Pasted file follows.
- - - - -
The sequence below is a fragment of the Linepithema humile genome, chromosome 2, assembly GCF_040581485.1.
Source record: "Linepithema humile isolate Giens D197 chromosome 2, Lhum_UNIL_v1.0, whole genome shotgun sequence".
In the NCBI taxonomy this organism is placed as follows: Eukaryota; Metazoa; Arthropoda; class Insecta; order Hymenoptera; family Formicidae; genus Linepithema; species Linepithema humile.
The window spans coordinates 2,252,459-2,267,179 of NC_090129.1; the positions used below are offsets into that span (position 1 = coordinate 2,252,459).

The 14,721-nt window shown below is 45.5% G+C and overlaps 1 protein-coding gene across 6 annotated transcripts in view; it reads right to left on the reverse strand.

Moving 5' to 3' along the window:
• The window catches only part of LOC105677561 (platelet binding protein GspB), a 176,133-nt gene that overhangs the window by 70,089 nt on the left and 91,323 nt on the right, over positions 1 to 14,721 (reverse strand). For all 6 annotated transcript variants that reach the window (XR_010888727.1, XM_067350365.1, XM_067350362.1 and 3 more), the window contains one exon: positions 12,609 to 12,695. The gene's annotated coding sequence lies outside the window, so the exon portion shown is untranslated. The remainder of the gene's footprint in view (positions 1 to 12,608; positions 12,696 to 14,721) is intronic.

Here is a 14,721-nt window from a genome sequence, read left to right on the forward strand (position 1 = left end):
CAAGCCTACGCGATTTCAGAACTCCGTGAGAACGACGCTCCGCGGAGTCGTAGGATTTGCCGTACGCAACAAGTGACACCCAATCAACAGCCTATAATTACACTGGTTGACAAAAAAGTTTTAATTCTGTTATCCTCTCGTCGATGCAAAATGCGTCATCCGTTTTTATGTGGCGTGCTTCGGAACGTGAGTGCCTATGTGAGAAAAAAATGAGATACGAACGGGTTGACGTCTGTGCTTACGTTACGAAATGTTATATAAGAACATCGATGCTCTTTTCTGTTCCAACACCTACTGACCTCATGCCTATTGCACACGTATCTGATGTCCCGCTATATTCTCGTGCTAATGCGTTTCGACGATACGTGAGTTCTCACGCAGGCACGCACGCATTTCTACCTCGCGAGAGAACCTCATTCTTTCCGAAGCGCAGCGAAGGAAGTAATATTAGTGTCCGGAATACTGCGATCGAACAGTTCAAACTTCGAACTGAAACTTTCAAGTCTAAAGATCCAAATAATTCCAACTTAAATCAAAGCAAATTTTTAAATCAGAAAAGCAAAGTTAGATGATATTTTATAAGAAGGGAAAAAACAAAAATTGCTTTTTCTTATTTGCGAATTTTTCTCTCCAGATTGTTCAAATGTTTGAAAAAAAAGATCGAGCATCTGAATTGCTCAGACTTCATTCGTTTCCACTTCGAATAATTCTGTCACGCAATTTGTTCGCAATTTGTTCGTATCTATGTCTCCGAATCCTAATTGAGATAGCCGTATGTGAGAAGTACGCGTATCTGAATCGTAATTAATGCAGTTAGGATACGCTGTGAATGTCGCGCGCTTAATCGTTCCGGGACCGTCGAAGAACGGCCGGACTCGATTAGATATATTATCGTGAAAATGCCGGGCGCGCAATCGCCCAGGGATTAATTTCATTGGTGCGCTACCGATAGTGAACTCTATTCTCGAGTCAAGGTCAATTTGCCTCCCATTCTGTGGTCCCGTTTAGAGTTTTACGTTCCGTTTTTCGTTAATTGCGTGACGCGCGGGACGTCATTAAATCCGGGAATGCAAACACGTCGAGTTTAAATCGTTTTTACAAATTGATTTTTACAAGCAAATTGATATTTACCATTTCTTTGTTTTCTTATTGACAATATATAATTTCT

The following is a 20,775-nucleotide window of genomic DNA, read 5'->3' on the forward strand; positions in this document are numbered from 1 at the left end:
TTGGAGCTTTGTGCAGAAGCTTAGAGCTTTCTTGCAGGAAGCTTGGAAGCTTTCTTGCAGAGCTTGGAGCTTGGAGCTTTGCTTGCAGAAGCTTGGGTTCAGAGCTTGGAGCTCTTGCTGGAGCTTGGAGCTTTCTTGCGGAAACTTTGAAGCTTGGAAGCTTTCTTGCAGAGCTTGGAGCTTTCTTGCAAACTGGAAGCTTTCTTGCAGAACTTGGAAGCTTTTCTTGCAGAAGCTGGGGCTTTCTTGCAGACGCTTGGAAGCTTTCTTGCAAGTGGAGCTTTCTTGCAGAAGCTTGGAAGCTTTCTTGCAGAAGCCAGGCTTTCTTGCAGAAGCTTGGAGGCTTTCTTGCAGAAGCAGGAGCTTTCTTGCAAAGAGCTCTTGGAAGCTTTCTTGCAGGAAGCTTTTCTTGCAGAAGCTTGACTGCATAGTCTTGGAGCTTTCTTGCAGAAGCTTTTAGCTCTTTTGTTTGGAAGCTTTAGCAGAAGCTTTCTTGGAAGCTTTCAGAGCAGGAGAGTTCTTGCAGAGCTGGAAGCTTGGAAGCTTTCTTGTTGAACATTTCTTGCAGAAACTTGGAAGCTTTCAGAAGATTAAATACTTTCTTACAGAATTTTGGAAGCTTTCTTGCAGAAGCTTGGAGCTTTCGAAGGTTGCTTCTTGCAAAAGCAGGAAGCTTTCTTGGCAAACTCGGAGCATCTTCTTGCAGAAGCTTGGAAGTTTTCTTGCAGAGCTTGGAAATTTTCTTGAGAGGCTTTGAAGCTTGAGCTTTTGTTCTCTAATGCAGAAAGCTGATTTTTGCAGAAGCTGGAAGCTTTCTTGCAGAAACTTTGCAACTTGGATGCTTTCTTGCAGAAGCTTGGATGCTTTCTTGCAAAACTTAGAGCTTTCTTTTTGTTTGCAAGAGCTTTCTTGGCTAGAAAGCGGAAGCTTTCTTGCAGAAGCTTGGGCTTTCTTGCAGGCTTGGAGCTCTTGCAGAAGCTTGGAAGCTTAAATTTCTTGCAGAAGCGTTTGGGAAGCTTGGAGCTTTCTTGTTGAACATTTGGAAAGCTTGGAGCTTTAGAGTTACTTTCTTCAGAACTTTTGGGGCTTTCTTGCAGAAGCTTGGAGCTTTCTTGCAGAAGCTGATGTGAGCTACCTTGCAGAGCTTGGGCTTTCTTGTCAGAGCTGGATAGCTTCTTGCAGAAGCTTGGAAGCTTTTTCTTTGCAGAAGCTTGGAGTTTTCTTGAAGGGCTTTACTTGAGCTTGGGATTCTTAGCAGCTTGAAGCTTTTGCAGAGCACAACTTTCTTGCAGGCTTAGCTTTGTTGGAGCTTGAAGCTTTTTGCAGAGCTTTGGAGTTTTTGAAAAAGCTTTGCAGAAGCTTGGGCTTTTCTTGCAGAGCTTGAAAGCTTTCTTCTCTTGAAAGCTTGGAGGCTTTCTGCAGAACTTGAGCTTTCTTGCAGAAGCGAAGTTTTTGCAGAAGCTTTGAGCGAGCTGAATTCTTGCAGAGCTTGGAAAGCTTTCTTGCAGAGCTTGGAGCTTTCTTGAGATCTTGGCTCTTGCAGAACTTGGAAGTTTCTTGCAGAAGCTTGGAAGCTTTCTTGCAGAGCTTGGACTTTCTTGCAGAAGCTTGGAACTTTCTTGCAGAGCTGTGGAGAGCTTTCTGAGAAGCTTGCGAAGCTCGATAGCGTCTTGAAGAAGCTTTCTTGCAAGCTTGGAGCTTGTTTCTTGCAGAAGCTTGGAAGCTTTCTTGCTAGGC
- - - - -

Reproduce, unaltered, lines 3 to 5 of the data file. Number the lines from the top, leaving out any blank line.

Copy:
In the NCBI taxonomy this organism is placed as follows: Eukaryota; Metazoa; Arthropoda; class Insecta; order Hymenoptera; family Formicidae; genus Linepithema; species Linepithema humile.
The window spans coordinates 2,252,459-2,267,179 of NC_090129.1; the positions used below are offsets into that span (position 1 = coordinate 2,252,459).

The 14,721-nt window shown below is 45.5% G+C and overlaps 1 protein-coding gene across 6 annotated transcripts in view; it reads right to left on the reverse strand.